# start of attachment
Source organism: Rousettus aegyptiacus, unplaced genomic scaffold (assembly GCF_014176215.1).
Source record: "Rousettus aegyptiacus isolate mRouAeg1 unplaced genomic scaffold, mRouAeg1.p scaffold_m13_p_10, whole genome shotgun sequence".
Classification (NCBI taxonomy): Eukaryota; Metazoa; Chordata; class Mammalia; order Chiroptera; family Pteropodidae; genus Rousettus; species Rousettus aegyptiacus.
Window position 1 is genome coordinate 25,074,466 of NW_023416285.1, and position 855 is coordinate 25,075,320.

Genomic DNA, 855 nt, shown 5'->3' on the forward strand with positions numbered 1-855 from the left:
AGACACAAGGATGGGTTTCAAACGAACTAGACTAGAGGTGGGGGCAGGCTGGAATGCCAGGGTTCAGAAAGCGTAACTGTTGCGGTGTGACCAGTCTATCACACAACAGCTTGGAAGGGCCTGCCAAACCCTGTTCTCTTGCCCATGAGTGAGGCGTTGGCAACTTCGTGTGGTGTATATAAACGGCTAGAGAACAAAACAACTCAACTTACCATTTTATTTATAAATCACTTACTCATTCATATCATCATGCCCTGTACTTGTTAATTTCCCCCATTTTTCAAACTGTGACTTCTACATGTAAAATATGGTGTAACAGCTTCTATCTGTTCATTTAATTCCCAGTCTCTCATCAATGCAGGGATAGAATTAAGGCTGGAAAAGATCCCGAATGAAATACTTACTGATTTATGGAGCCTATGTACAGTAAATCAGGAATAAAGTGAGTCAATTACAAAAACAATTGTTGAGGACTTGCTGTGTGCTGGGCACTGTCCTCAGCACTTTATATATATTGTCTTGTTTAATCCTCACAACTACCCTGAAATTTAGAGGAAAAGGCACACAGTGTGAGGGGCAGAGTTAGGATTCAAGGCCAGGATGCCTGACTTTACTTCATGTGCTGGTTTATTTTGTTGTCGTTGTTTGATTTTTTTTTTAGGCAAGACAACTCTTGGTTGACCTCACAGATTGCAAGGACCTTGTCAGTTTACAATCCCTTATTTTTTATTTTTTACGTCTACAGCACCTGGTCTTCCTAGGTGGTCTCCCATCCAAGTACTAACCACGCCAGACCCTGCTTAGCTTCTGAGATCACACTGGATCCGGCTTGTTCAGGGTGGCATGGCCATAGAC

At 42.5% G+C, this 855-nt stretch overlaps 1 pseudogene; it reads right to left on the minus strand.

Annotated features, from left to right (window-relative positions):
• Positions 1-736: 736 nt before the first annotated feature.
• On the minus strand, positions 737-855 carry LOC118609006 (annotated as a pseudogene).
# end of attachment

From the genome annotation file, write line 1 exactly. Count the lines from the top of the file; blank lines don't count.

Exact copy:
Source organism: Rousettus aegyptiacus, unplaced genomic scaffold (assembly GCF_014176215.1).